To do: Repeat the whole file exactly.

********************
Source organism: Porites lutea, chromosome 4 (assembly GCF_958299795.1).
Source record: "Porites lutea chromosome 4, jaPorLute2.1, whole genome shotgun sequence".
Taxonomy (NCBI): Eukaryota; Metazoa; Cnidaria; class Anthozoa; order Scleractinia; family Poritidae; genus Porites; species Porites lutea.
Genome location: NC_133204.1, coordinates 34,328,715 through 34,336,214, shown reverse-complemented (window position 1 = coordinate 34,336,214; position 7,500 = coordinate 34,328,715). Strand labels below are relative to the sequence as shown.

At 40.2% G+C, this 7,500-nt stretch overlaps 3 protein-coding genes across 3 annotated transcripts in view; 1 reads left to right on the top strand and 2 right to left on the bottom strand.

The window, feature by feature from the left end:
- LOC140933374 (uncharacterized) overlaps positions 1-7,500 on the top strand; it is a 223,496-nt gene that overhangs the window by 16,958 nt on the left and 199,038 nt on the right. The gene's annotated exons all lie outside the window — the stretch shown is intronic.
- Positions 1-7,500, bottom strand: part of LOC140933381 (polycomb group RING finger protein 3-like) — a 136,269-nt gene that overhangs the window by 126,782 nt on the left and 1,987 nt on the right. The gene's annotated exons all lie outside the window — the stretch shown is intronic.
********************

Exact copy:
Source organism: Porites lutea, chromosome 4 (assembly GCF_958299795.1).
Source record: "Porites lutea chromosome 4, jaPorLute2.1, whole genome shotgun sequence".
Taxonomy (NCBI): Eukaryota; Metazoa; Cnidaria; class Anthozoa; order Scleractinia; family Poritidae; genus Porites; species Porites lutea.
Genome location: NC_133204.1, coordinates 34,328,715 through 34,336,214, shown reverse-complemented (window position 1 = coordinate 34,336,214; position 7,500 = coordinate 34,328,715). Strand labels below are relative to the sequence as shown.

At 40.2% G+C, this 7,500-nt stretch overlaps 3 protein-coding genes across 3 annotated transcripts in view; 1 reads left to right on the top strand and 2 right to left on the bottom strand.

The window, feature by feature from the left end:
- LOC140933374 (uncharacterized) overlaps positions 1-7,500 on the top strand; it is a 223,496-nt gene that overhangs the window by 16,958 nt on the left and 199,038 nt on the right. The gene's annotated exons all lie outside the window — the stretch shown is intronic.
- Positions 1-7,500, bottom strand: part of LOC140933381 (polycomb group RING finger protein 3-like) — a 136,269-nt gene that overhangs the window by 126,782 nt on the left and 1,987 nt on the right. The gene's annotated exons all lie outside the window — the stretch shown is intronic.